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“WE HOLD THESE TRUTHS to be self-evident” begins the second paragraph of the United States Declaration of Independence. Its author Thomas Jefferson then enumerates these truths: “that all men are created equal, that they are endowed by their Creator with certain unalienable Rights, that among these are Life, Liberty and the pursuit of Happiness.”
Daniele Struppa is a mathematician, newly appointed as the president of southern California’s Chapman University. What’s more, he recognizes Jefferson’s declaration of self-evident truths as an example of the axiomatic method, one of the foundations of mathematics. This method of thought was a significant achievement in The Elements of Euclid, this Greek mathematician’s treatise on geometry composed more than 2300 years ago.
That Professor Struppa would link ancient geometer Euclid and Founding Father Thomas Jefferson gives an indication of what a gifted educator he must be. His analogy is straightforward, not a fanciful stretch.
The power of mathematics lies in its certainty in modeling reality. Once basic assumptions about the real world are made, other things can be proved, not simply guessed at.
That is, the axiomatic method begins by stating a subject’s basic assumptions, its axioms. Then their consequences follow with an unassailable “if-then” certainty. There’s elegance in this approach because it deduces so much from so little.
The Elements of Euclid begins with definitions of point, line, circle, angle and the like. Then follow self-evident truths, also known as axioms or postulates, about how these concepts relate to each other.
Euclid’s First Postulate says two points determine a line segment. The Second Postulate, that any line segment can be extended indefinitely in a straight line. The Third, that a circle can be drawn having a given line segment as radius and one of its endpoints as center. The Fourth, that all right angles are congruent. The Fifth Postulate, also known as the Parallel Postulate, is more subtle: It’s equivalent to the self-evident notion that parallel lines never meet.
The incredibly rich subject of Euclidean geometry followed with logical deductions from these few definitions and five axioms.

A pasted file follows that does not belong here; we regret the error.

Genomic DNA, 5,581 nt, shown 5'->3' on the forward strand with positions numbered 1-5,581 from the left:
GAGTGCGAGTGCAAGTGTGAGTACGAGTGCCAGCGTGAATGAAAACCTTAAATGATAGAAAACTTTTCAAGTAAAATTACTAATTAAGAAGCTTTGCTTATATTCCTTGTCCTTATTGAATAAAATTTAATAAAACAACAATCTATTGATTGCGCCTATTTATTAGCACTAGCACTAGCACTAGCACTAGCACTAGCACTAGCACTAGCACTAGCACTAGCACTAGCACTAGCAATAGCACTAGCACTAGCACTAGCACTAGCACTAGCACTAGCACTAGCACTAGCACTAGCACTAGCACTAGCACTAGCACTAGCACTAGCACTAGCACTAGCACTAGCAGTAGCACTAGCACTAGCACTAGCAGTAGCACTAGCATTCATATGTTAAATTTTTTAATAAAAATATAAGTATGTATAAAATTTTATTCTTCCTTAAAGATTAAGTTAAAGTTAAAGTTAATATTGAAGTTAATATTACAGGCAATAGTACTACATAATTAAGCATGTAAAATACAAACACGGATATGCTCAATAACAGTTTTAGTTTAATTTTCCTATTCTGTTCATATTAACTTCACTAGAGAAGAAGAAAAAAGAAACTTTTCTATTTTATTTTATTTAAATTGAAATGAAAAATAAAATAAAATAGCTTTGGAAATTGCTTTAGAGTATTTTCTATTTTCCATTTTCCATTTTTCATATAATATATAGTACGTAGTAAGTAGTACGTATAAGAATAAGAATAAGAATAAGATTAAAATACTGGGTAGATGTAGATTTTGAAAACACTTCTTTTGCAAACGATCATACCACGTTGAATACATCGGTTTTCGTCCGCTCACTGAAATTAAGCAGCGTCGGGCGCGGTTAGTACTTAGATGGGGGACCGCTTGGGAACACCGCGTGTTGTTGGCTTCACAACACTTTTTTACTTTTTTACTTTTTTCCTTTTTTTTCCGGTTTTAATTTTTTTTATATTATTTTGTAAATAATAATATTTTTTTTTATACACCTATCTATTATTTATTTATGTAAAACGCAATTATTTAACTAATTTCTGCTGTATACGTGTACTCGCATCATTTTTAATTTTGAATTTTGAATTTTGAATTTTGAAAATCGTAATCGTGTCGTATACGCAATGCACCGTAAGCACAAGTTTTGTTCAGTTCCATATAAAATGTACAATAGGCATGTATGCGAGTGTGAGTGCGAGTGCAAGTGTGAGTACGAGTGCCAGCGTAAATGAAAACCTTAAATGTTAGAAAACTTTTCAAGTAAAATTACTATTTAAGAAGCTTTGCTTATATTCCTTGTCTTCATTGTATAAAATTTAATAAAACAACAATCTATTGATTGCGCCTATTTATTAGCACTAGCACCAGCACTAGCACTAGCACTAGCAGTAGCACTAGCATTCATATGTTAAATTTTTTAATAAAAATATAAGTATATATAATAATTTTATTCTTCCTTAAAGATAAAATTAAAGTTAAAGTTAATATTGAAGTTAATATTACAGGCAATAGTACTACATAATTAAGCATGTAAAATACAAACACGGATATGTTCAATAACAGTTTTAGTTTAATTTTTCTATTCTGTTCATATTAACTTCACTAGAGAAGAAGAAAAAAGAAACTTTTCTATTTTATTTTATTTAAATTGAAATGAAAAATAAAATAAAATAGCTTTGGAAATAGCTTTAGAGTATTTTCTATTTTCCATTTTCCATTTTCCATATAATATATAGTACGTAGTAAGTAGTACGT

And so it was with Thomas Jefferson’s wording in the Declaration of Independence. The basics of American freedom were self-evident to Jefferson, assumptions from which the declaration’s subsequent assertions follow with unassailable logic.
The Elements of Euclid was a well-read book in Jefferson’s extensive library at Monticello. In ”An “Old-Fashioned” Nationalism: Lincoln, Jefferson, and the Classical Tradition, Drew R. McCoy writes, “Specifically, Euclid’s geometry had become, by Jefferson’s time, a testament to the power of human reason to deduce truth.” Jefferson recognized this in writing the Declaration of Independence.
The Euclid-Jefferson link doesn’t end there either. Another beauty of the axiomatic method is that it doesn’t lose its deductive power with modified axioms, with reinterpreted self-evidence.
As an example, Euclid’s geometry flourished for 2200 years and, of course, still has validity today. However, mathematicians in the 19th century posited different possible truths of Euclid’s Fifth Postulate: What if parallel lines meet? What world might be deduced from changing this single axiom?
They didn’t realize it at the time, but these 19th century mathematicians were constructing a geometry that would be an appropriate model of reality in 20th century physics.
Similarly, when Jefferson penned “all men are created equal,” he was a man of his time. Four score and seven years later, Abraham Lincoln and others felt that the words “all men” have a different meaning.
The rest of the Declaration of Independence still rings with unassailable axiomatic certainty. ds
© Dennis Simanaitis, SimanaitisSays.com, 2016